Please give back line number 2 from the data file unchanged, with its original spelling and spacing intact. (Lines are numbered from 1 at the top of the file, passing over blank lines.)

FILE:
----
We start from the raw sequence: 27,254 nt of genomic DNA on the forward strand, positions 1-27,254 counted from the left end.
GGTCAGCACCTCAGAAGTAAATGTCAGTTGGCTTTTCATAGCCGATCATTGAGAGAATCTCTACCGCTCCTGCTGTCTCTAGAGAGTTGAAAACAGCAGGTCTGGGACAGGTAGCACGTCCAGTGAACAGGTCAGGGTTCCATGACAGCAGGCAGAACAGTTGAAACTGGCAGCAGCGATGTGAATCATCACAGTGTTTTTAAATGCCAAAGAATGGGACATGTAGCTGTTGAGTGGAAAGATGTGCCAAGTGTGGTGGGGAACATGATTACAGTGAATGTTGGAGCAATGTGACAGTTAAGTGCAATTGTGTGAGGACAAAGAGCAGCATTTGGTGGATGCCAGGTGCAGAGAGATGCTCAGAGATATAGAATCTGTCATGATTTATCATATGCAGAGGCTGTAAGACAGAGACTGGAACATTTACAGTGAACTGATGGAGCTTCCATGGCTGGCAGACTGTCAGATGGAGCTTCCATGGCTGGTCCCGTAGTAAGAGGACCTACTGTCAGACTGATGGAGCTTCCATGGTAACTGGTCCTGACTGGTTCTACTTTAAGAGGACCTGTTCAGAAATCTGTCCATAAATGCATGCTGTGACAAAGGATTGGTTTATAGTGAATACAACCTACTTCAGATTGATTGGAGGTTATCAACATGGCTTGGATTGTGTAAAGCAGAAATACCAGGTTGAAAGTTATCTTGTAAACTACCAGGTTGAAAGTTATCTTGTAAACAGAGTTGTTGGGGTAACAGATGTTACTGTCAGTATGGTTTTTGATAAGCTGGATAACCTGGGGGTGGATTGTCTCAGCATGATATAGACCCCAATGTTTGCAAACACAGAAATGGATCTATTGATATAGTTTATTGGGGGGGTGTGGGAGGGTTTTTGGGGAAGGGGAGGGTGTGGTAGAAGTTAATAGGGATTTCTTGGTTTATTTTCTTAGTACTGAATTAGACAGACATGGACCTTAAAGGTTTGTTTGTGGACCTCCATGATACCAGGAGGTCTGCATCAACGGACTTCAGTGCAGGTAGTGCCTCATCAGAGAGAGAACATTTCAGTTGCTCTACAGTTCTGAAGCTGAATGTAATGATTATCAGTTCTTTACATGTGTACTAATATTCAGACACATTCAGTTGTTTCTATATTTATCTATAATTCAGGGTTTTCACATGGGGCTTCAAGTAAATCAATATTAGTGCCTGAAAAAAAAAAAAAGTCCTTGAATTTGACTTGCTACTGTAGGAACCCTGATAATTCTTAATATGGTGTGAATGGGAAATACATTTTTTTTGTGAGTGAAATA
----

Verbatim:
GGTCAGCACCTCAGAAGTAAATGTCAGTTGGCTTTTCATAGCCGATCATTGAGAGAATCTCTACCGCTCCTGCTGTCTCTAGAGAGTTGAAAACAGCAGGTCTGGGACAGGTAGCACGTCCAGTGAACAGGTCAGGGTTCCATGACAGCAGGCAGAACAGTTGAAACTGGCAGCAGCGATGTGAATCATCACAGTGTTTTTAAATGCCAAAGAATGGGACATGTAGCTGTTGAGTGGAAAGATGTGCCAAGTGTGGTGGGGAACATGATTACAGTGAATGTTGGAGCAATGTGACAGTTAAGTGCAATTGTGTGAGGACAAAGAGCAGCATTTGGTGGATGCCAGGTGCAGAGAGATGCTCAGAGATATAGAATCTGTCATGATTTATCATATGCAGAGGCTGTAAGACAGAGACTGGAACATTTACAGTGAACTGATGGAGCTTCCATGGCTGGCAGACTGTCAGATGGAGCTTCCATGGCTGGTCCCGTAGTAAGAGGACCTACTGTCAGACTGATGGAGCTTCCATGGTAACTGGTCCTGACTGGTTCTACTTTAAGAGGACCTGTTCAGAAATCTGTCCATAAATGCATGCTGTGACAAAGGATTGGTTTATAGTGAATACAACCTACTTCAGATTGATTGGAGGTTATCAACATGGCTTGGATTGTGTAAAGCAGAAATACCAGGTTGAAAGTTATCTTGTAAACTACCAGGTTGAAAGTTATCTTGTAAACAGAGTTGTTGGGGTAACAGATGTTACTGTCAGTATGGTTTTTGATAAGCTGGATAACCTGGGGGTGGATTGTCTCAGCATGATATAGACCCCAATGTTTGCAAACACAGAAATGGATCTATTGATATAGTTTATTGGGGGGGTGTGGGAGGGTTTTTGGGGAAGGGGAGGGTGTGGTAGAAGTTAATAGGGATTTCTTGGTTTATTTTCTTAGTACTGAATTAGACAGACATGGACCTTAAAGGTTTGTTTGTGGACCTCCATGATACCAGGAGGTCTGCATCAACGGACTTCAGTGCAGGTAGTGCCTCATCAGAGAGAGAACATTTCAGTTGCTCTACAGTTCTGAAGCTGAATGTAATGATTATCAGTTCTTTACATGTGTACTAATATTCAGACACATTCAGTTGTTTCTATATTTATCTATAATTCAGGGTTTTCACATGGGGCTTCAAGTAAATCAATATTAGTGCCTGAAAAAAAAAAAAAGTCCTTGAATTTGACTTGCTACTGTAGGAACCCTGATAATTCTTAATATGGTGTGAATGGGAAATACATTTTTTTTGTGAGTGAAATA